Calling any hifi musical is like saying eating fills us. It says nothing about taste and nourishment. So what does musical mean? Do we think human to differentiate playback from something more robotic or mechanical? Humans breathe. Machines do not. Humans have personalities. Machines do not. Humans insert irregularities from spontaneity. Machines do not unless they malfunction. Now the otherwise empty thus meaningless calories of 'musical' attempt, in just one word, to capture a listening experience which informs us that we're listening not to machines but real breathing performers. If so, what heightens that sense? What diminishes it? What makes one system more human and musical, another more mechanical and canned?

c|AQWO display set for dark-yellow font and wave motif. t|AQWO set for upsampling 16/44.1 CD to 24/352.8.

In my book, the sense of breath connects to microdynamics as the ongoing ebb 'n' flow which melodies and rhythms ride on. Human personality and spontaneity also connect to tone modulations as deliberate changes in timbre; and to elastic phrasing in time. Melodies fluctuate dynamically. Tone fluctuates harmonically. Phrasing fluctuates on time to play off/against the core beat. Common to all three are those unpredictable fluctuations which set living irregular humans apart from dead perfectly repetitive robots. All of these elements factor in this short  instructional video on how to get some (if you have a violin). As the playing becomes more emphatic, chemistry develops.

As this video also demonstrates with that extra acting dimension, pure sound eliminates the visual subtext. It's why eye-oriented listeners enjoy hyper-specific imaging, sharp focus and deep layer separation as the quasi holographic location aspects of soundstaging. To retrieve all recorded spatial cues, we want maximally low noise for top low-level detail aka resolution. We might also want sharp edge limning, steeply rising transients and lowest possible phase shift in our speakers.

Systems which play up visuals with greater transparency often get leaner in trade. Systems which play down visuals rely on pure feeling to recover music's subtext. They prioritize tone, timbre, dynamics and weight. After all, the difference between ghosts and embodied persons is that the dead are translucent. The living block the light. Ratcheting up a hifi's transparency generally leads to ghostlier performers. We sees right through them. With more physical playback, foreground performers visually block performers behind them. Now separation diminishes which to some listeners implies lowered resolution. In those terms, Métronome's sound was more physical than visual. It was more about the fluctuating feeling elements of phrasing, tone and dynamics than overdeveloped imaging. In live music, extreme imaging doesn't exist. It's an invention of upscale hifi. Against this backdrop, we now can justifiably say that the AQWO set played it more musical than special hifi effects. It prioritized the illusion of living breathing performers. It magnified the small fluctuations of dynamics and overtone changes. Now 'musical' means something quite specific.

t|AQWO set to DSD128 resampling, c|AQWO to tube mode with white font on black background.

Why the Bakoon/Node combo? Nearly all small speakers benefit from more weight, color and dynamics as aspects where Métronome's stack dished out extra. Simultaneously the tiny 50-watt amp with the patented Satri Jet circuit is our most lucid resolved finessed amp to balance out the influx of density and mass from the French source. As hoped for, these qualities dovetailed splendidly. Why then experiment with two different monitor speakers?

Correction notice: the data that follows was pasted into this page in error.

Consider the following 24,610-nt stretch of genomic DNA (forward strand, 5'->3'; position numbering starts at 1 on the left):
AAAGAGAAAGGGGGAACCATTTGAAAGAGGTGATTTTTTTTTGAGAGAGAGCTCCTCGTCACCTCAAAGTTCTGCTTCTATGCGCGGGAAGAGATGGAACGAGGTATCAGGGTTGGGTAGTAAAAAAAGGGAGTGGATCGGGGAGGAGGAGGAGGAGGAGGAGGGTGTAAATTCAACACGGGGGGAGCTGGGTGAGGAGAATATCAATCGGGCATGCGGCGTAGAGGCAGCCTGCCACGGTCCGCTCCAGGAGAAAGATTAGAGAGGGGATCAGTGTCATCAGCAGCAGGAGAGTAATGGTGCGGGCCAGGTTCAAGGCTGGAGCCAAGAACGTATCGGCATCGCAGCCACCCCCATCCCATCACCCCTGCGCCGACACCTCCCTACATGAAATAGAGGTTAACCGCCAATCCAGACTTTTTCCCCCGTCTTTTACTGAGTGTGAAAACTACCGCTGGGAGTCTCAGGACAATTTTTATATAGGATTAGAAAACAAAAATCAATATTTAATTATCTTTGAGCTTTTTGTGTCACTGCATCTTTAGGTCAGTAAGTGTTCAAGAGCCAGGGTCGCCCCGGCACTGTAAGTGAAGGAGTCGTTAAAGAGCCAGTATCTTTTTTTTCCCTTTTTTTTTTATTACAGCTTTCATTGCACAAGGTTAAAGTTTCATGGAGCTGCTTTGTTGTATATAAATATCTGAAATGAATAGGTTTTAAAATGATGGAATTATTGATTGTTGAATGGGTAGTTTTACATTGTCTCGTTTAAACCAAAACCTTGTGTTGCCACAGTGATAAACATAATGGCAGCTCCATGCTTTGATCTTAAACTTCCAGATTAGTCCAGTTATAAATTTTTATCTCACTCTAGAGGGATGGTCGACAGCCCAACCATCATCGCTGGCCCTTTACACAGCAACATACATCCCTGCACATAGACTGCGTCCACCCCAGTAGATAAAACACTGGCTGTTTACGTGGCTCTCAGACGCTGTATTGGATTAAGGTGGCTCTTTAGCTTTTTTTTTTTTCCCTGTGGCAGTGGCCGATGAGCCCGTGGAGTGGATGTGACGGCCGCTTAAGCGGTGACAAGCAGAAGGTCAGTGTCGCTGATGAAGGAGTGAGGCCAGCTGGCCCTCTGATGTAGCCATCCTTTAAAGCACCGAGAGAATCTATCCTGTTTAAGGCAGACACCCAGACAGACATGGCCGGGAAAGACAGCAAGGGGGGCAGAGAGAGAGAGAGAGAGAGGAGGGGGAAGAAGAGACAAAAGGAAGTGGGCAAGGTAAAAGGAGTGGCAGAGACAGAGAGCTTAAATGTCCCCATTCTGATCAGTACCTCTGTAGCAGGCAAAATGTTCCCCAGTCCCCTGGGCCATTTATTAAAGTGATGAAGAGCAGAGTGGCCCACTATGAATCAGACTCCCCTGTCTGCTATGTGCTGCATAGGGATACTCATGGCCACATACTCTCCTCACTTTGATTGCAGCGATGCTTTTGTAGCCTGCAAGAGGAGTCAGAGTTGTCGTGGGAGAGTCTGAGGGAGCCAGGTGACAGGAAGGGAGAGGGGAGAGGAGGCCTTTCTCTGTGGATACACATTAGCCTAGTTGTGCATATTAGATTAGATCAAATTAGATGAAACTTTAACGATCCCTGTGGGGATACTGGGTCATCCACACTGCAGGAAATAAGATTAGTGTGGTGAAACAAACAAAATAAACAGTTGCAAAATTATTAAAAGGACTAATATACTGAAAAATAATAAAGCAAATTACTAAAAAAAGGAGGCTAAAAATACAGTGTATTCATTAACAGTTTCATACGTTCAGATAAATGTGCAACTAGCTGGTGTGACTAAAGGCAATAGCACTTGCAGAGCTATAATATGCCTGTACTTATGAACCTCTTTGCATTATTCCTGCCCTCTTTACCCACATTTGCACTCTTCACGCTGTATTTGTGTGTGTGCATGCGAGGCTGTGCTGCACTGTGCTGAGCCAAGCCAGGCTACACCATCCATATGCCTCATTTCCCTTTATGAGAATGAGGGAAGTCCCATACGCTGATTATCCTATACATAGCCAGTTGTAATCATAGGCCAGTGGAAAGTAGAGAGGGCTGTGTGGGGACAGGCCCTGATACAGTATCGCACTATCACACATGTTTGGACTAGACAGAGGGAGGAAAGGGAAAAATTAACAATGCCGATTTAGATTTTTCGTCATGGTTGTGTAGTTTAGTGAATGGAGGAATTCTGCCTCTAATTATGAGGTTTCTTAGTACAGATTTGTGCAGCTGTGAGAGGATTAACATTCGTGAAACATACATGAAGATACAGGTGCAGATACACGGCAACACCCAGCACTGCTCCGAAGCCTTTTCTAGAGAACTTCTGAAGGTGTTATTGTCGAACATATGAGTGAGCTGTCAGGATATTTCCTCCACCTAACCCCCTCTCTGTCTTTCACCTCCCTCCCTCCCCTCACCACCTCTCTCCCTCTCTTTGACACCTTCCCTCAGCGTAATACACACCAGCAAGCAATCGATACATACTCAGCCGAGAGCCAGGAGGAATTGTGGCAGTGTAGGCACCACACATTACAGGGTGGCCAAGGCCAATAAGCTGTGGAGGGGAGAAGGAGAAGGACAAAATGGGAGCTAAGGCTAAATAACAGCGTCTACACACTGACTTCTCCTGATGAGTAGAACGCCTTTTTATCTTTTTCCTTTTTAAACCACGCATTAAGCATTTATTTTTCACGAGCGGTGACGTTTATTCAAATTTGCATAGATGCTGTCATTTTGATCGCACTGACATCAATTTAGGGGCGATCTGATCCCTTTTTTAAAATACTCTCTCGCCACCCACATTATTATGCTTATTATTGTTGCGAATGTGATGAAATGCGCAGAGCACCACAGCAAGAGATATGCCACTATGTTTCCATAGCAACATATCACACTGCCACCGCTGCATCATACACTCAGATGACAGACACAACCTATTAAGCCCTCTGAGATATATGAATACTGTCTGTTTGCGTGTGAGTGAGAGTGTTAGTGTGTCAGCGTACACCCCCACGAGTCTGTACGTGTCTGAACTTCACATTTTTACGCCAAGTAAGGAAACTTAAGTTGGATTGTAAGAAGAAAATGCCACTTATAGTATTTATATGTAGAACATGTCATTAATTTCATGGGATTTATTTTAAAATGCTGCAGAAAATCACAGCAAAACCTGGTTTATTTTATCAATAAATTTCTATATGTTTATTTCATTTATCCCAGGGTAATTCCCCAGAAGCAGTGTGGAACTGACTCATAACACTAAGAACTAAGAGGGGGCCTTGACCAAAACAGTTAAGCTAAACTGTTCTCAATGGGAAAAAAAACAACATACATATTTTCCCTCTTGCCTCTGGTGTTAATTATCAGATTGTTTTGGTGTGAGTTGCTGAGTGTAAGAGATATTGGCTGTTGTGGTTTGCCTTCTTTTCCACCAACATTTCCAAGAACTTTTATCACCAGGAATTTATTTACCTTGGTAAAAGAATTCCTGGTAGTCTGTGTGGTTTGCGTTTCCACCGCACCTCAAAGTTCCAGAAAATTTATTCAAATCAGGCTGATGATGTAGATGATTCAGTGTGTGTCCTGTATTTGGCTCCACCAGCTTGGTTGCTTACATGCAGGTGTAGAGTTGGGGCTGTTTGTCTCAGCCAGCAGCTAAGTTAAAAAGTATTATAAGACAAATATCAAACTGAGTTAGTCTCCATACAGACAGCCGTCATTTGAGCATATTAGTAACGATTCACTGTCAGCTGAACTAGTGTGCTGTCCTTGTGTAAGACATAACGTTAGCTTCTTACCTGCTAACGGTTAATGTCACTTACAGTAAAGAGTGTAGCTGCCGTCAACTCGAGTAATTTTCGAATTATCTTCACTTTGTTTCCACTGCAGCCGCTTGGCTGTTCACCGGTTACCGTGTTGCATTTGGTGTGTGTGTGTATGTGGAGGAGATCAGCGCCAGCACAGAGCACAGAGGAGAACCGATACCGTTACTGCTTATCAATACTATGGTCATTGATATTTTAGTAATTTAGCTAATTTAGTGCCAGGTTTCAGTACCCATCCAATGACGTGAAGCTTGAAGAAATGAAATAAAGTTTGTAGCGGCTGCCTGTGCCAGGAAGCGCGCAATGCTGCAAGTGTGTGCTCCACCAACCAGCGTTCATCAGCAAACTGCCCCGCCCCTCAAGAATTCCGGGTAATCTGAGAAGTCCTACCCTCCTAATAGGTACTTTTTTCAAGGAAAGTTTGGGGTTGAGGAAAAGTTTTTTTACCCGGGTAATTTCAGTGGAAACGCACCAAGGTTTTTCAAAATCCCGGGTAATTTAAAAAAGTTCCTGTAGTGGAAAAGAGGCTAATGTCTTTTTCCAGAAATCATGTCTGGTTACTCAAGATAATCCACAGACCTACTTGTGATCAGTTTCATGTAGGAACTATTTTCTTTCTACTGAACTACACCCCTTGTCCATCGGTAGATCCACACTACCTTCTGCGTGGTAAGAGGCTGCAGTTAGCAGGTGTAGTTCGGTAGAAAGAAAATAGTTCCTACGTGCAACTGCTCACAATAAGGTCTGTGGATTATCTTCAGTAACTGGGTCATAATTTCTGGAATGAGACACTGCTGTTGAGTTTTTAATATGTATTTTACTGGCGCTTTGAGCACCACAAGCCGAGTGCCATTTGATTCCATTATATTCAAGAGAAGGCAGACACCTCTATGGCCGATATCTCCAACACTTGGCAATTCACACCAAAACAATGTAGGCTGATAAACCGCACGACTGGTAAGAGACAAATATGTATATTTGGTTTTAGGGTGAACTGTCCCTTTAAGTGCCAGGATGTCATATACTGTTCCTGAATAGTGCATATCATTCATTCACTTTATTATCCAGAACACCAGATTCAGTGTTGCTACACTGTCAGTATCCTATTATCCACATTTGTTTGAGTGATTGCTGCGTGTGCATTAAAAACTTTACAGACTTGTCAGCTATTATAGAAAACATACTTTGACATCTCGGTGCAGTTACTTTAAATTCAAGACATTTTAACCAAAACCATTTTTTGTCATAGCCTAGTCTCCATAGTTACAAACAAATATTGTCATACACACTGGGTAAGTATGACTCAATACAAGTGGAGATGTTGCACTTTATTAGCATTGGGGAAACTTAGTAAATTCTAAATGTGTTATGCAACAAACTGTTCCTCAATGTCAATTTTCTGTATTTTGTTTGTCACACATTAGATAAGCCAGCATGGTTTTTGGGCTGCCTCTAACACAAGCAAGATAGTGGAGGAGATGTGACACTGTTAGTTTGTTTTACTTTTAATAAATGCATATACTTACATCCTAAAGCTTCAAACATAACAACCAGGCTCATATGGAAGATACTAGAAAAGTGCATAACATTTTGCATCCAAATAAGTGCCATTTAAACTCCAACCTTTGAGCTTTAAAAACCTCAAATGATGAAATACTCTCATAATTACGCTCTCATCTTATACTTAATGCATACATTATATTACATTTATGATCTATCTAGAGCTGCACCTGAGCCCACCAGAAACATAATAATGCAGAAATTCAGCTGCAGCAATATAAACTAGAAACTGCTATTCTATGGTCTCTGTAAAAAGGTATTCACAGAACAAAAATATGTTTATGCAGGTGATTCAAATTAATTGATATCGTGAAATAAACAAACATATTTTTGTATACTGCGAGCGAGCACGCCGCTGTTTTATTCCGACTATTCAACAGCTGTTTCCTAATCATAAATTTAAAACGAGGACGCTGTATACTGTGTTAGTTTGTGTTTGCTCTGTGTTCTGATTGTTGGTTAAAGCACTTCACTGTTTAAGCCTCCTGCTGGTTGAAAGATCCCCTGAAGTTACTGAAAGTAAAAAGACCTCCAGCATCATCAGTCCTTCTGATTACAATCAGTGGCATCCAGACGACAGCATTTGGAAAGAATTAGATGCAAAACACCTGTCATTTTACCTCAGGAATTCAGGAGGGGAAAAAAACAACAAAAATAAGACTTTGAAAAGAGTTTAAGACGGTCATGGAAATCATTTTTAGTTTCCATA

Because if weight is the enemy of speed, I wanted to see how changes to that balance would reset performance. With compound 1st-order filters not the 2nd-order networks of Hylixa and none of its time-delayed summing of front/rear woofer energy through a thrice-helical transmission line, Acelec's Model One in its rubber-bonded thick aluminium enclosure is the faster more precise less bloomy speaker. Its Mundorf air-motion transformer tweeter also is more dynamic and energetic than Node's silk dome. To my mind, higher speed would digest AQWO's contributions of more weight with the minimum impact on timing. So I had to clock and hear it. As it turned out, knowing our ancillaries well hit a bull's eye. This became my favorite combination yet. The Acelec's superior timing and low-level detail magnification did well on sugar and milk, i.e. Redbook as DSD128 and enhanced by tubes. For my hot buttons, this combined gargantuan soundstaging, high microdynamic vitality, burnished tone and in-the-pocket timing in one quite ideal balance. So a €38'500 source played into a petite-but-potent €5'800 integrated amp into €5'800/pr speakers including stands. Yet such inequality of allocation won the day. For a very moody number with soaring vocals, try out the above title track to Homayoun Shajarian's latest album. For something more peppery, how about this happy-go-lucky rumba by Indialucia which mixes Karnathic Indian with Flamenco?

With the Model One's faster reflexes, this last track with all its fiery string attacks came off brilliantly without devolving into trite sizzle. Clearly this sound was the antithesis of any dry mechanical tick-tock, tick-tock. If all of the above suggests to you that these digital AQWO separates ought to be ideal for classical music, you've kept your thinking cap on indeed. Let's explore.